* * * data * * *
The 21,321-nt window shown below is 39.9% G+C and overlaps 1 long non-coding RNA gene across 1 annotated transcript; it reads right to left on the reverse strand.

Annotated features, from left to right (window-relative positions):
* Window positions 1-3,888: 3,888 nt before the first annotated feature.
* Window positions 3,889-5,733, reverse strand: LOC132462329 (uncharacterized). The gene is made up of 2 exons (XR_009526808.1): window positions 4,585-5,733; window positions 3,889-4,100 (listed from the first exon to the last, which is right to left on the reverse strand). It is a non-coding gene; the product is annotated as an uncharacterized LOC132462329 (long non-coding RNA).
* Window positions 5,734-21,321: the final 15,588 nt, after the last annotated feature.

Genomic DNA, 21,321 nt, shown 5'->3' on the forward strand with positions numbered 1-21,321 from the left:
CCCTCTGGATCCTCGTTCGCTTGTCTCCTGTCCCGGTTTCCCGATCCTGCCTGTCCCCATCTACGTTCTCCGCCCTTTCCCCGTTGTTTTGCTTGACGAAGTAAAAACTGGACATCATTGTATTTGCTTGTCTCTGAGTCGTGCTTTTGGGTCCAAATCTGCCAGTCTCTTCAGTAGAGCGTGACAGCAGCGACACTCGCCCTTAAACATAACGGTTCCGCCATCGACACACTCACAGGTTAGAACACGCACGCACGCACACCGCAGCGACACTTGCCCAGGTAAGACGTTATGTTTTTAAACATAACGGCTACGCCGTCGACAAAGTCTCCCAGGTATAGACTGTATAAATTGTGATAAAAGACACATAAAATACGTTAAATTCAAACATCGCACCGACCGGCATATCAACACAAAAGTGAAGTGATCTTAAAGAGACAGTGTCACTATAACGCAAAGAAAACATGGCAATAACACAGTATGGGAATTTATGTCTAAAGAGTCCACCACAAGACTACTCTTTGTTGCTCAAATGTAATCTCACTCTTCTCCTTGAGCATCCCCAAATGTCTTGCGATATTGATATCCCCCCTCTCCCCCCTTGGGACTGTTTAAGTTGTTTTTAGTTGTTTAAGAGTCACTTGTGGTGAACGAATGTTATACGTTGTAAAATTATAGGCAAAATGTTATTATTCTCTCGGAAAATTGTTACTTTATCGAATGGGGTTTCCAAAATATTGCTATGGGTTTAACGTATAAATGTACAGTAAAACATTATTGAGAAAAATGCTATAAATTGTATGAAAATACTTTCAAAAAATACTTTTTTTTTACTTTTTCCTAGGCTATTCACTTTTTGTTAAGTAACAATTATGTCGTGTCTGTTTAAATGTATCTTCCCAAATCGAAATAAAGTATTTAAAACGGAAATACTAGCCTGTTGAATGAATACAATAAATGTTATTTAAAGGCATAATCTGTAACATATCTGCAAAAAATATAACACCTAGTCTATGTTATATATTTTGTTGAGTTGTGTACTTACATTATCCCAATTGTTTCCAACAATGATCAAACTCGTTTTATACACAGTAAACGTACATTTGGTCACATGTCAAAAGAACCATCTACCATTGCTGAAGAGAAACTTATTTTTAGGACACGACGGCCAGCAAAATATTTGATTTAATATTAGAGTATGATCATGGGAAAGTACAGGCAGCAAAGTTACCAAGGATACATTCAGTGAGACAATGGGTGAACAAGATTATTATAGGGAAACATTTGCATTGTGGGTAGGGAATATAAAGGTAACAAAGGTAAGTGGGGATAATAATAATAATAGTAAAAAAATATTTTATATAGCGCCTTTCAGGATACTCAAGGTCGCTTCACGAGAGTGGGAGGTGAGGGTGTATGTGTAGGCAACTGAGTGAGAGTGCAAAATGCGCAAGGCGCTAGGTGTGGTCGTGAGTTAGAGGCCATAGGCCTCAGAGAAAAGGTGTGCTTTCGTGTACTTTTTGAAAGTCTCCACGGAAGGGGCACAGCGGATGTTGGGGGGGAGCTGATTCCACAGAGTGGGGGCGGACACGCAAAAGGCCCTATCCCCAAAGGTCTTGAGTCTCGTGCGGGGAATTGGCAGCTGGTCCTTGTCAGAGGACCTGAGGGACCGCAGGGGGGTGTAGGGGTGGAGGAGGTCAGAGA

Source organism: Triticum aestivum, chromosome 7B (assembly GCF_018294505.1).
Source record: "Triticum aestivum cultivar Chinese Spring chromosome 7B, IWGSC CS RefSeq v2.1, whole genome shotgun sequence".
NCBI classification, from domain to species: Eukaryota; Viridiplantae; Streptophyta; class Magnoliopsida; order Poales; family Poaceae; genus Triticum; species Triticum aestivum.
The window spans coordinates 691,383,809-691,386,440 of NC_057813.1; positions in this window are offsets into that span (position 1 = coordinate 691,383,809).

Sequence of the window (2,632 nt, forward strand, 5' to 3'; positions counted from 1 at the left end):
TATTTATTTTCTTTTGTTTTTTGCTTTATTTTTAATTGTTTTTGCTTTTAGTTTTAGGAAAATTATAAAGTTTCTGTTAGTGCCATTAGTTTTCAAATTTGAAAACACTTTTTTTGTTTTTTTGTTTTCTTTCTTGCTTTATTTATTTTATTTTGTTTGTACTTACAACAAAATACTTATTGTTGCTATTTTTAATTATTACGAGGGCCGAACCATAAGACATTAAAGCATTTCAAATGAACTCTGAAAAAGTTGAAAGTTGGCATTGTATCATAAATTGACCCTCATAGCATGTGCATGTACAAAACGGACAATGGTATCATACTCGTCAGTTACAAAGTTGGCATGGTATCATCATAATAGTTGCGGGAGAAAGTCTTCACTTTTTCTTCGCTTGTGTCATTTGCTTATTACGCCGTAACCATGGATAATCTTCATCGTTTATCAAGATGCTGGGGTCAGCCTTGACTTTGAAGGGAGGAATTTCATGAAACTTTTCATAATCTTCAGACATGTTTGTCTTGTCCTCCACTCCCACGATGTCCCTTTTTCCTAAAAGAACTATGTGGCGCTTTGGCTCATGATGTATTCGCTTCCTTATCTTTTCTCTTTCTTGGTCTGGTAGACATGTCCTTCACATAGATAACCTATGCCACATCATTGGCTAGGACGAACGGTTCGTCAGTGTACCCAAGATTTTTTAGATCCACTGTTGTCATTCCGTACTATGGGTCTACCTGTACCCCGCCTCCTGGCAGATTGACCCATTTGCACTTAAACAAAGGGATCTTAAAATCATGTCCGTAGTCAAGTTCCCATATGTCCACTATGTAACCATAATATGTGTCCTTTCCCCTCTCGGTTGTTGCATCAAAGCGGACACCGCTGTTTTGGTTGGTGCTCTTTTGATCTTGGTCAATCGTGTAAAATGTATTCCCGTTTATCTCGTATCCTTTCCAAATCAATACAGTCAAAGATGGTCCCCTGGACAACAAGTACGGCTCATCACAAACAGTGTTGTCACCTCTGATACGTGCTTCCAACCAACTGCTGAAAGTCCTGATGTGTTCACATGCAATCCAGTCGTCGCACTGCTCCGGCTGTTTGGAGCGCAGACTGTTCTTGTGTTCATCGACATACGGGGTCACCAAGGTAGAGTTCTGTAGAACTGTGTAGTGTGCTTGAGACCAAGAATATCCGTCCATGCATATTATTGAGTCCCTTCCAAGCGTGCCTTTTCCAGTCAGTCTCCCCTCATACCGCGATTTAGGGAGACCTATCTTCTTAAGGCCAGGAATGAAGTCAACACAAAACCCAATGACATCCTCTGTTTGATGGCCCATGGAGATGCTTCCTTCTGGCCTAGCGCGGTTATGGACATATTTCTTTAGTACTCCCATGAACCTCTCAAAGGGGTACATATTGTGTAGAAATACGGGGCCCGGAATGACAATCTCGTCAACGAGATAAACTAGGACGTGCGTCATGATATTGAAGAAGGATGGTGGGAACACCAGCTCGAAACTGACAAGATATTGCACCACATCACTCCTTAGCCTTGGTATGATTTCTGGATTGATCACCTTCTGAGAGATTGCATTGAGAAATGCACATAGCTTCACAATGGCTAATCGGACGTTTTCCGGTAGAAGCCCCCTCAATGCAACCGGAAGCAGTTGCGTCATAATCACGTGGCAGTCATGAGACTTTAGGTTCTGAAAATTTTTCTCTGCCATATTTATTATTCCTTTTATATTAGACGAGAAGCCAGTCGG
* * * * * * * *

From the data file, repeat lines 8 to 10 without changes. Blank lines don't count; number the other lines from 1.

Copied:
Source organism: Triticum aestivum, chromosome 7B (assembly GCF_018294505.1).
Source record: "Triticum aestivum cultivar Chinese Spring chromosome 7B, IWGSC CS RefSeq v2.1, whole genome shotgun sequence".
NCBI classification, from domain to species: Eukaryota; Viridiplantae; Streptophyta; class Magnoliopsida; order Poales; family Poaceae; genus Triticum; species Triticum aestivum.